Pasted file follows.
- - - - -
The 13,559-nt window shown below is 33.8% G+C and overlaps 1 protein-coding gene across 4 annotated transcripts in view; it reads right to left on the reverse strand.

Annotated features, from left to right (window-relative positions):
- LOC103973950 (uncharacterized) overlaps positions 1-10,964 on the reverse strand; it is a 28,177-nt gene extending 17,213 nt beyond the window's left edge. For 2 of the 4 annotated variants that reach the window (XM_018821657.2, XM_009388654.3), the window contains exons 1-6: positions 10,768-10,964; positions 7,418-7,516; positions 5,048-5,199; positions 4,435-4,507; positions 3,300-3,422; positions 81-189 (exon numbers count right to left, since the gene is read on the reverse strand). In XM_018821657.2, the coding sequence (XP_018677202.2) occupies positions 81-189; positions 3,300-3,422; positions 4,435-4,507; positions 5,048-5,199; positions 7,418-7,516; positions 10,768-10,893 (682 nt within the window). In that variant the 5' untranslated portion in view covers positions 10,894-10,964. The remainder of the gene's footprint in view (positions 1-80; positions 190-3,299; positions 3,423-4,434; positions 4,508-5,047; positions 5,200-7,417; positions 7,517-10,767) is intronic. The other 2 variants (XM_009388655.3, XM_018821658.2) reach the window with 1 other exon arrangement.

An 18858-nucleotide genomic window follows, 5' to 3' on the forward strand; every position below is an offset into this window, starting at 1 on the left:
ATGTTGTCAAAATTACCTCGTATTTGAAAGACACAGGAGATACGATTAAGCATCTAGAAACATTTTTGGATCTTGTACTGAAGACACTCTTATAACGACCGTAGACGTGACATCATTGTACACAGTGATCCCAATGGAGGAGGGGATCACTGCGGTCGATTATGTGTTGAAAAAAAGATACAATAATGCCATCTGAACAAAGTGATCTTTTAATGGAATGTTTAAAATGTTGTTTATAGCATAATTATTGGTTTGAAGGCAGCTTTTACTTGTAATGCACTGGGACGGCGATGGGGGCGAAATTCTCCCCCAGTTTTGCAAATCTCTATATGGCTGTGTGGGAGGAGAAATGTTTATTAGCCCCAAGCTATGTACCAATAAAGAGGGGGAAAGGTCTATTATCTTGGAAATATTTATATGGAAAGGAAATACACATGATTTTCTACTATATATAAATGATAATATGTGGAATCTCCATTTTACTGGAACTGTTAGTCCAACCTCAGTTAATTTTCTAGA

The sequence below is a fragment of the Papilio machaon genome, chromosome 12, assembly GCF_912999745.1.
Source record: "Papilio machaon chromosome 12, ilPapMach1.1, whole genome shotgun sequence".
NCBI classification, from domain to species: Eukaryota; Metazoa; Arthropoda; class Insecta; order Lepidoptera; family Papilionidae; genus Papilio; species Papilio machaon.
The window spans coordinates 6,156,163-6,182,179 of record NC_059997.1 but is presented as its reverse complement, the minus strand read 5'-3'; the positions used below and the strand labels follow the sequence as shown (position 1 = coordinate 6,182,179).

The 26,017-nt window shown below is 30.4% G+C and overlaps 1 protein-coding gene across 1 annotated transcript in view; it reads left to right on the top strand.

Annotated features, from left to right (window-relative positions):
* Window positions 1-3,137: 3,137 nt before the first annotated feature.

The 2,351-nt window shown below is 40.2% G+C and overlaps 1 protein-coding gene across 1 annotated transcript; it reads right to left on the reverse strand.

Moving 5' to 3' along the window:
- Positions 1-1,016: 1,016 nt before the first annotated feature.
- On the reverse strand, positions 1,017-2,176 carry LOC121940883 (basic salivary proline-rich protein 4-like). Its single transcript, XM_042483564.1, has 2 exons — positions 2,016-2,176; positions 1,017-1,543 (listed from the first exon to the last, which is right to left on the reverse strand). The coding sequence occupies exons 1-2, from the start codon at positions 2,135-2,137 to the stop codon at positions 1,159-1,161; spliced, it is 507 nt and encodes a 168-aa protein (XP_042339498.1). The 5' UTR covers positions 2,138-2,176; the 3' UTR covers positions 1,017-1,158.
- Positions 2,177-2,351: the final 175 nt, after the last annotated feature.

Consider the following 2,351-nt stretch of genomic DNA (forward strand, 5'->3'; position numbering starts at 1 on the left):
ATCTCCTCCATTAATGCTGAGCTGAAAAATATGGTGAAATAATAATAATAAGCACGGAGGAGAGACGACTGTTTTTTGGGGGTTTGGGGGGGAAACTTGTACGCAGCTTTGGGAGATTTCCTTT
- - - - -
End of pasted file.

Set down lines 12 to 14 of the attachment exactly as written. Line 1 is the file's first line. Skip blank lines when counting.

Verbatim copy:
* Window positions 1-3,137: 3,137 nt before the first annotated feature.

The 2,351-nt window shown below is 40.2% G+C and overlaps 1 protein-coding gene across 1 annotated transcript; it reads right to left on the reverse strand.

Moving 5' to 3' along the window: